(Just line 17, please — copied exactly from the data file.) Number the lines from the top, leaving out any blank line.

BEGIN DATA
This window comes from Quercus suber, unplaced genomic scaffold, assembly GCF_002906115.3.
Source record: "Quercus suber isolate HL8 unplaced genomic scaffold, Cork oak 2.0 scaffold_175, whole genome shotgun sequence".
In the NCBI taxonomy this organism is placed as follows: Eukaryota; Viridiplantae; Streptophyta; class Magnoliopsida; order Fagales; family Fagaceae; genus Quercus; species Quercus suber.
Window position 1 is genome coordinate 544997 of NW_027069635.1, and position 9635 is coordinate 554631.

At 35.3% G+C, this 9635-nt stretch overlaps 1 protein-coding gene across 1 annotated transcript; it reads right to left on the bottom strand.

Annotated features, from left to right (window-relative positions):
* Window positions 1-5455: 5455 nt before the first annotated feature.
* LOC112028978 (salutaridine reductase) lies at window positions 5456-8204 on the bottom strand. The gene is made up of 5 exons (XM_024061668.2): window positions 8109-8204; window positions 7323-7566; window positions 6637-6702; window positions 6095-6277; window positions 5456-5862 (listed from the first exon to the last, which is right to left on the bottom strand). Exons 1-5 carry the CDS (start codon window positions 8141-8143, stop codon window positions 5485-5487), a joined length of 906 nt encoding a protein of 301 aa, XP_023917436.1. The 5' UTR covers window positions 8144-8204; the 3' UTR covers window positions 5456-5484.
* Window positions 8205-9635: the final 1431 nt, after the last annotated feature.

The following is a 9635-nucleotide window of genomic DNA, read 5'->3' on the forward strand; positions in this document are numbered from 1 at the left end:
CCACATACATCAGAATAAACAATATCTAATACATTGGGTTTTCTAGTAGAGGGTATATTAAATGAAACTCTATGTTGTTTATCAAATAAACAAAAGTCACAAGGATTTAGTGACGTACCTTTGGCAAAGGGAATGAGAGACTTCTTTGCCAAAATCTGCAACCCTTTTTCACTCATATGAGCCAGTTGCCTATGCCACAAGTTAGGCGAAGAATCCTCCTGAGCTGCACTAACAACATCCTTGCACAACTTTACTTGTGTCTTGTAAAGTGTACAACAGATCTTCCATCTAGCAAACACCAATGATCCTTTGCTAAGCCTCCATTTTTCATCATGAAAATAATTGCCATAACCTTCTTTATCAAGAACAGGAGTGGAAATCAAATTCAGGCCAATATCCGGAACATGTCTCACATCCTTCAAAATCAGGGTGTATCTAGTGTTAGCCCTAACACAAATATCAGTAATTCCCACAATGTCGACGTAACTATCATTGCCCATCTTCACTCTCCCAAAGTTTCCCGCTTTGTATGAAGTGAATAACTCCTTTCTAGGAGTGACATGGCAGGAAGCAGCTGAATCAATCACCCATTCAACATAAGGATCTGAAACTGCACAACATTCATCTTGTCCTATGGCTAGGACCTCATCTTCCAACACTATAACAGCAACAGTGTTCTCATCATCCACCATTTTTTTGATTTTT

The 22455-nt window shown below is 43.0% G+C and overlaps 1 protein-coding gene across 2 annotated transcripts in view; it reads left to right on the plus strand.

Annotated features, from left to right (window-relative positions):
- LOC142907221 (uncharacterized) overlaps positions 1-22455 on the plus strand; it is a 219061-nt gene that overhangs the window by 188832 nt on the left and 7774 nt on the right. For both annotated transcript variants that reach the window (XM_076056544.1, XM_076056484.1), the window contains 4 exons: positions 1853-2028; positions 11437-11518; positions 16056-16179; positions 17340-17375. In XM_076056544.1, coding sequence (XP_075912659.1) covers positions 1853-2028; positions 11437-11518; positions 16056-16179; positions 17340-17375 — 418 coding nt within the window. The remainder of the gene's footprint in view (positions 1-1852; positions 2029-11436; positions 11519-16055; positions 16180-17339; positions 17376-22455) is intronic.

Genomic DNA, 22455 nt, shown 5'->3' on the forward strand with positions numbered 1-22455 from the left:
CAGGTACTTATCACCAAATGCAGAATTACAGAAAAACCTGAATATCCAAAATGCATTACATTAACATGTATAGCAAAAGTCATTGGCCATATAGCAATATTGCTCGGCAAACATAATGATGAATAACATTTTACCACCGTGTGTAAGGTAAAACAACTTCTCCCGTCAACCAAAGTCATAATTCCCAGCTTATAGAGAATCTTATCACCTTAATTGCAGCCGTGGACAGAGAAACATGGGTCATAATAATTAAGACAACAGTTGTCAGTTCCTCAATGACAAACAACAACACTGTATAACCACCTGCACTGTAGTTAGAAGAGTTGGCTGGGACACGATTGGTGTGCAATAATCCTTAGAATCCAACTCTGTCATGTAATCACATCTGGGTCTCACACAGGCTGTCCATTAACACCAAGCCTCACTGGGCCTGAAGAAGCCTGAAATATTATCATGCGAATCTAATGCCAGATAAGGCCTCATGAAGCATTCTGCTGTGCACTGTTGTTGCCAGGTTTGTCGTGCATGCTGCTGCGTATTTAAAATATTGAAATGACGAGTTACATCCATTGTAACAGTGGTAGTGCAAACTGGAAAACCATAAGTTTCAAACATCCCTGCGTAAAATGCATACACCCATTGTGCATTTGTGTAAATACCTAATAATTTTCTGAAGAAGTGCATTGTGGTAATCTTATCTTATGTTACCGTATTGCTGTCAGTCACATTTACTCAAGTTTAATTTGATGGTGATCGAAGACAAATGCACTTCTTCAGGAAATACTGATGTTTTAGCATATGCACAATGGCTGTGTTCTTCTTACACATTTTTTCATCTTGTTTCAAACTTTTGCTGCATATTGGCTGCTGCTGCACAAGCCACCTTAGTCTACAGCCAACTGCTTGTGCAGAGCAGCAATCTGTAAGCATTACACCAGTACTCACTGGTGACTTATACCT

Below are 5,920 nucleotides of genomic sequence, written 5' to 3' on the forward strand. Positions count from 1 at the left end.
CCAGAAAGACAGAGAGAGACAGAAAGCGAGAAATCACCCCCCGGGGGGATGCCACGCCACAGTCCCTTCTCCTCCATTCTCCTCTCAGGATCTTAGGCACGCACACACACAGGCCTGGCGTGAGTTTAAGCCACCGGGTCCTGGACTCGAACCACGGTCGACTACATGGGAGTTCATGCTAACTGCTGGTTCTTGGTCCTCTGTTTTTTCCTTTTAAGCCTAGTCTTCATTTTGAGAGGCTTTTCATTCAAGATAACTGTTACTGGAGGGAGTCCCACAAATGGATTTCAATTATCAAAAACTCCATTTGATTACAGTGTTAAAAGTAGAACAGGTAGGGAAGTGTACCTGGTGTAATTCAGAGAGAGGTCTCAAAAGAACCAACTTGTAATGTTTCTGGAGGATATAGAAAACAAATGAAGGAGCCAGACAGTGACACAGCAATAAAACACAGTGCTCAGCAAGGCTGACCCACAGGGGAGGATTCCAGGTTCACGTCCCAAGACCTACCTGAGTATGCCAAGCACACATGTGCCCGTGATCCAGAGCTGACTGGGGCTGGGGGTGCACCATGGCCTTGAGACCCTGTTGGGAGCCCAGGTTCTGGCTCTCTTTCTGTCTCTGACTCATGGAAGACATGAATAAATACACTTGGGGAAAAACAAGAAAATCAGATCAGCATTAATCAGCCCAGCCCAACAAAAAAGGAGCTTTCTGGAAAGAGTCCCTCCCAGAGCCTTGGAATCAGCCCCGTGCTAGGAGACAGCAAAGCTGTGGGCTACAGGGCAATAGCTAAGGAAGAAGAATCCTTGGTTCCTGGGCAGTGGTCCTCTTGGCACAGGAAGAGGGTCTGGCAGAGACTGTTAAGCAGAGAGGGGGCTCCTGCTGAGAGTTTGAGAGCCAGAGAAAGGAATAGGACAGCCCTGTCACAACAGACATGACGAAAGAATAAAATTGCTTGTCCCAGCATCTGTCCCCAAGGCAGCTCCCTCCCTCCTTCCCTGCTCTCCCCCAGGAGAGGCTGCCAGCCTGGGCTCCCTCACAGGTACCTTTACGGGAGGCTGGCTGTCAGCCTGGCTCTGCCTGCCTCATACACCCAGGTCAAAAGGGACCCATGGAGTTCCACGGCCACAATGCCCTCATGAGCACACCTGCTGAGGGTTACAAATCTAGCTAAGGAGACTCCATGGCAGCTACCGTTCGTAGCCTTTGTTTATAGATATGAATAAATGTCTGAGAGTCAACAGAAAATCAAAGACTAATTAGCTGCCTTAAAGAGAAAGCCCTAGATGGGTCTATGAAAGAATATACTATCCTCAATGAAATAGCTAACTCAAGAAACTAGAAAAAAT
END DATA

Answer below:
Below are 5,920 nucleotides of genomic sequence, written 5' to 3' on the forward strand. Positions count from 1 at the left end.